DUBAI: Eccentric entrepreneur, random tweeter and Tesla CEO Elon Musk this week bought his favorite social media platform, Twitter, for $44 billion — an amount approximately the equivalent of the gross domestic product of Jordan.
Musk’s ambition to “save” Twitter and, as he sees it, free speech, has given hope to some Lebanese people who are asking Musk to now consider buying their country.
If Musk can revolutionize the electric-car industry and attempt to shake up social media, he’s surely capable of saving Lebanon, they argue. Even if he cannot and utterly fails in the attempt, as some commentators predict will be the case with Twitter, many in Lebanon query whether the situation in their country could get any worse.
Some critics suggest that Musk is impulsive and brash and bought Twitter on a whim. That is simply not true; the move was very much premeditated. In fact, he had been contemplating it to some degree for more than four years.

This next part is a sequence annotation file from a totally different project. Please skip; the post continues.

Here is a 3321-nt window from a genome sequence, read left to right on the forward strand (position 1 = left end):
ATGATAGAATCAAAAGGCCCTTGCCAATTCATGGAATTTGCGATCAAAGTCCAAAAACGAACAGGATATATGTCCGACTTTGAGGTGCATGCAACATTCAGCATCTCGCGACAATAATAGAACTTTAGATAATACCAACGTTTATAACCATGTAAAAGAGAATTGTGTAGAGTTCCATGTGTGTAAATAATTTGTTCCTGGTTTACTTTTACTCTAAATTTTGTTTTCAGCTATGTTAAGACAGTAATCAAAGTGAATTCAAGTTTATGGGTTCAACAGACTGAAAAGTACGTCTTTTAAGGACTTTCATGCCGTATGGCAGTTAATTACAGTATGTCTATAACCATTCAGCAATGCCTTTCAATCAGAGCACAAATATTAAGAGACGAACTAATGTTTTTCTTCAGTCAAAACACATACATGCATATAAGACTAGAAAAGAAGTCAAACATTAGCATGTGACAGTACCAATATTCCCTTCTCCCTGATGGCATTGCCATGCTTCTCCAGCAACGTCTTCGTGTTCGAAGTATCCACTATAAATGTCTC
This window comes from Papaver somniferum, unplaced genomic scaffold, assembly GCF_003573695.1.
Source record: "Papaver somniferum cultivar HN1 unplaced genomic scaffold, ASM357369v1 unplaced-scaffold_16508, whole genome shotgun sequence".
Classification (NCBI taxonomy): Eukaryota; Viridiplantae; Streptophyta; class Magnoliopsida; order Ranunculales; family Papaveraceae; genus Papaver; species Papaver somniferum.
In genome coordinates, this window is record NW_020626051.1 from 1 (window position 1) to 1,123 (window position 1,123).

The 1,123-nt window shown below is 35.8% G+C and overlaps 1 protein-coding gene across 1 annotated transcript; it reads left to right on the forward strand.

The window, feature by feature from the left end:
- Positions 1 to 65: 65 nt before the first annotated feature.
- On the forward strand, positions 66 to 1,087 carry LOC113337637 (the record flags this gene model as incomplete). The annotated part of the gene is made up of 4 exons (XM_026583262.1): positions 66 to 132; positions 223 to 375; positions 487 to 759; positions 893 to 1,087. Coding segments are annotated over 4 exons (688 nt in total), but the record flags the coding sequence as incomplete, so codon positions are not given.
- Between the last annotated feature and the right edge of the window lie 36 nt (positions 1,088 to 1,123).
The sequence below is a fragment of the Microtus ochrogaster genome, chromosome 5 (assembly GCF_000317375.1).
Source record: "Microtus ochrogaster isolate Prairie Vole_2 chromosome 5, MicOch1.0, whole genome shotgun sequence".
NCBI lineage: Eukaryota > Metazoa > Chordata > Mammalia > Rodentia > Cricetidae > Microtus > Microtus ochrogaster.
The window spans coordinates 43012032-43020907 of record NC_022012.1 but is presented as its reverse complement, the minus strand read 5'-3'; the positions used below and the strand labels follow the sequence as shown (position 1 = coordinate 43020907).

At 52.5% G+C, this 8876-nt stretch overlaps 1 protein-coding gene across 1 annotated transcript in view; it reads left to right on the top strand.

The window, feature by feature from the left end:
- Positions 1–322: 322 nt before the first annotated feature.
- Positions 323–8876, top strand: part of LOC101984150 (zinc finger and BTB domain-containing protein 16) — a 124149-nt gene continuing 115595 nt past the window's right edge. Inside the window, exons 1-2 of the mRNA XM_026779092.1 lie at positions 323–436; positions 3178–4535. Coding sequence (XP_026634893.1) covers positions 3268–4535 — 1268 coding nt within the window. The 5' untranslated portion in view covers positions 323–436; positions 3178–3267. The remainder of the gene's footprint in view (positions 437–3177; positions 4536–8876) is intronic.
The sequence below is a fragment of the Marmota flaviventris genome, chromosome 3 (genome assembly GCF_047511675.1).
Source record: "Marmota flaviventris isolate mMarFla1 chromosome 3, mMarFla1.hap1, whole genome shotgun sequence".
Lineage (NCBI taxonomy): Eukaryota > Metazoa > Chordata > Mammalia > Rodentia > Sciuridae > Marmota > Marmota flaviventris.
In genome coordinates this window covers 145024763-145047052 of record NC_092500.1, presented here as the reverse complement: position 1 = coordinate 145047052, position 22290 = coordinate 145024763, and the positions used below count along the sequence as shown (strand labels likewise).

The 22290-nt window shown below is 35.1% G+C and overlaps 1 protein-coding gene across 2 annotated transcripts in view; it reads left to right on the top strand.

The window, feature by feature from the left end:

In December 2017, he took to Twitter to share his love for the platform and when a user suggested he buy it, he asked how much it would cost. This month, Musk decided to make his move with little concern about whether the platform was for sale or not.
In February, Ukraine’s minister of digital transformation posted a message on Twitter asking Musk to make his satellite internet system, Starlink, available in Ukraine. Musk replied within 24 hours: “Starlink service is now active in Ukraine. More terminals en route.”
It remains to be seen whether and how he will respond to the requests from some Lebanese people that he buy their country.